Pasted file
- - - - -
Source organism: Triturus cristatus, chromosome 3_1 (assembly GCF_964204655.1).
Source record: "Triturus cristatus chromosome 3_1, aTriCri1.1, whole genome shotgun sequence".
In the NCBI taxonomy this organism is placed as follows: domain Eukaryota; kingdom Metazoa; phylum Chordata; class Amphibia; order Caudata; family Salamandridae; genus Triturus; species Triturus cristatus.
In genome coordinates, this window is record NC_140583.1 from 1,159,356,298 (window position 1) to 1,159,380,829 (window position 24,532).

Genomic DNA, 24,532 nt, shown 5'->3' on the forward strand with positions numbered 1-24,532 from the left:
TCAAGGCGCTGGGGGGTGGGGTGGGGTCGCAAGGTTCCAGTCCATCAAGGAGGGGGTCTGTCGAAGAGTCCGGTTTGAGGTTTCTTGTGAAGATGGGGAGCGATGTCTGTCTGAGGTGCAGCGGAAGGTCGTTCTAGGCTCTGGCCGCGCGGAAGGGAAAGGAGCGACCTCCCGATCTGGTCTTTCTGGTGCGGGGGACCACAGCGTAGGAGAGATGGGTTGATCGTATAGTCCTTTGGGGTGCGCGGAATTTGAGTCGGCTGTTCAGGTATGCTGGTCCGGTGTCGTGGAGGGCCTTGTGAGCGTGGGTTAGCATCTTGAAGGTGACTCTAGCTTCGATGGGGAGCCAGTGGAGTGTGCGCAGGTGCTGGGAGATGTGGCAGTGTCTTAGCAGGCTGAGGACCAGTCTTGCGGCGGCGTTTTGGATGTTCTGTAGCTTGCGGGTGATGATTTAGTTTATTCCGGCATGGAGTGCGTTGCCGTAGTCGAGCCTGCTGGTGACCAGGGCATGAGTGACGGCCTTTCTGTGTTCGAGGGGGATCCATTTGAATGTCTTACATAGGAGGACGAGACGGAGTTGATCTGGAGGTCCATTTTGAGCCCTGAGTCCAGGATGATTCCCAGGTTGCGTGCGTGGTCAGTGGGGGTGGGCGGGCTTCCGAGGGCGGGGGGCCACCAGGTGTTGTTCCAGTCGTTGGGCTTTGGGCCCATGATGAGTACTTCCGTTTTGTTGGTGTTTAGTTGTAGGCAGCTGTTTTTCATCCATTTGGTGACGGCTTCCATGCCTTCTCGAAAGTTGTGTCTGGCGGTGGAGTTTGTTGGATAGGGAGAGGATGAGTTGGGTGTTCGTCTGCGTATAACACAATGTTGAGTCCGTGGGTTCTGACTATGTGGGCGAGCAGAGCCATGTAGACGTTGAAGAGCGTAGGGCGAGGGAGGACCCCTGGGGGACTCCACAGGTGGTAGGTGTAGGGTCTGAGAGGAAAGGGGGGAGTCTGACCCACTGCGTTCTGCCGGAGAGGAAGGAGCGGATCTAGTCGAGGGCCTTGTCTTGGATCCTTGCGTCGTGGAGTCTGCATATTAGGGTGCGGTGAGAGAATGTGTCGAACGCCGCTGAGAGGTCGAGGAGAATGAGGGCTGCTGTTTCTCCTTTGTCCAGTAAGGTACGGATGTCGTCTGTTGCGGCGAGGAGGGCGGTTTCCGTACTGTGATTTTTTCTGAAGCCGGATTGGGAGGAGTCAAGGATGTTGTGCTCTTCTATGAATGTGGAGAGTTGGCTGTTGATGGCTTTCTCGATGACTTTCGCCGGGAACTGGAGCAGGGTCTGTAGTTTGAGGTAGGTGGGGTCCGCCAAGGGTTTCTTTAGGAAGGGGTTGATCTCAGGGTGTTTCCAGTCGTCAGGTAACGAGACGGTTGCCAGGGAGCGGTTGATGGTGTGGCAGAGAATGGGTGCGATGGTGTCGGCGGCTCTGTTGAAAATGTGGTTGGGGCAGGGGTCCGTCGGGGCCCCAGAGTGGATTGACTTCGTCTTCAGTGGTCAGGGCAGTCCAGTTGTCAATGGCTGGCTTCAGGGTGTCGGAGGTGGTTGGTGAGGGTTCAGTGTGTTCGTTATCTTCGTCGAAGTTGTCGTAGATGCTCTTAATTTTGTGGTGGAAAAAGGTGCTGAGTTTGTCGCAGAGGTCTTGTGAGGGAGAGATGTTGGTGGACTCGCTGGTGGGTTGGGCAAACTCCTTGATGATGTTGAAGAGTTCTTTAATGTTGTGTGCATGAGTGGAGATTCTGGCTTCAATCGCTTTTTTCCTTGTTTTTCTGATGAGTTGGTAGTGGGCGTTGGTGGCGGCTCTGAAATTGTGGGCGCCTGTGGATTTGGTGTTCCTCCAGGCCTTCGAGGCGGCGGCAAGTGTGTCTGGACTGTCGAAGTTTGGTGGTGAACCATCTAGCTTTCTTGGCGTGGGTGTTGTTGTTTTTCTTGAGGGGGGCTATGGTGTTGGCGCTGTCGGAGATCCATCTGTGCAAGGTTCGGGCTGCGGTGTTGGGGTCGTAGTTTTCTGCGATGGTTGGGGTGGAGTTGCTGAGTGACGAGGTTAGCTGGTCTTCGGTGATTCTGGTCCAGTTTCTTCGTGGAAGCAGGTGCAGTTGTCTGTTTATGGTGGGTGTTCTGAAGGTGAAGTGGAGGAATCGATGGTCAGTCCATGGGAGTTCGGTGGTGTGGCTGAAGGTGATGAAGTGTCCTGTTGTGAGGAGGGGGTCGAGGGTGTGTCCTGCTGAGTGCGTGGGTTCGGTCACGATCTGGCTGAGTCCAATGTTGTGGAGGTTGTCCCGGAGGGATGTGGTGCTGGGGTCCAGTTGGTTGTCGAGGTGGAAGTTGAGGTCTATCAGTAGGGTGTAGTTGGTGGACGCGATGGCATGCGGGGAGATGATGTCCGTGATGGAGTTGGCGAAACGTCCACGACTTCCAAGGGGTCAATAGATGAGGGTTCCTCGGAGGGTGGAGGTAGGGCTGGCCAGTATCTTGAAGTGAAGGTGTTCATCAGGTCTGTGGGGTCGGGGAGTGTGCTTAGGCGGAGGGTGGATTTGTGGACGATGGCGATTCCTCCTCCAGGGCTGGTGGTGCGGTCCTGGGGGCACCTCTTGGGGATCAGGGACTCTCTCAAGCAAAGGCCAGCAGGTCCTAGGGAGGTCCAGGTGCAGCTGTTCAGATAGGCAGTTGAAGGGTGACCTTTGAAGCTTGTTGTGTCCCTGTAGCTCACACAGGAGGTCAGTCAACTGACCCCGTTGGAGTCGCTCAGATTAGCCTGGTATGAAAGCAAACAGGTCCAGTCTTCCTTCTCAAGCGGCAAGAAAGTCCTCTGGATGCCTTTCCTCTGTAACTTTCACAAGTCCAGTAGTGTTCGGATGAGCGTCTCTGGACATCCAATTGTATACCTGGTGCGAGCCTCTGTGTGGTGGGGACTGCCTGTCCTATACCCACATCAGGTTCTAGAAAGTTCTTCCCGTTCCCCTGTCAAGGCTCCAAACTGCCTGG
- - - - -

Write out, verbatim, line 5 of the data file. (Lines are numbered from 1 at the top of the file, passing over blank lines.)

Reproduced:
Genomic DNA, 24,532 nt, shown 5'->3' on the forward strand with positions numbered 1-24,532 from the left: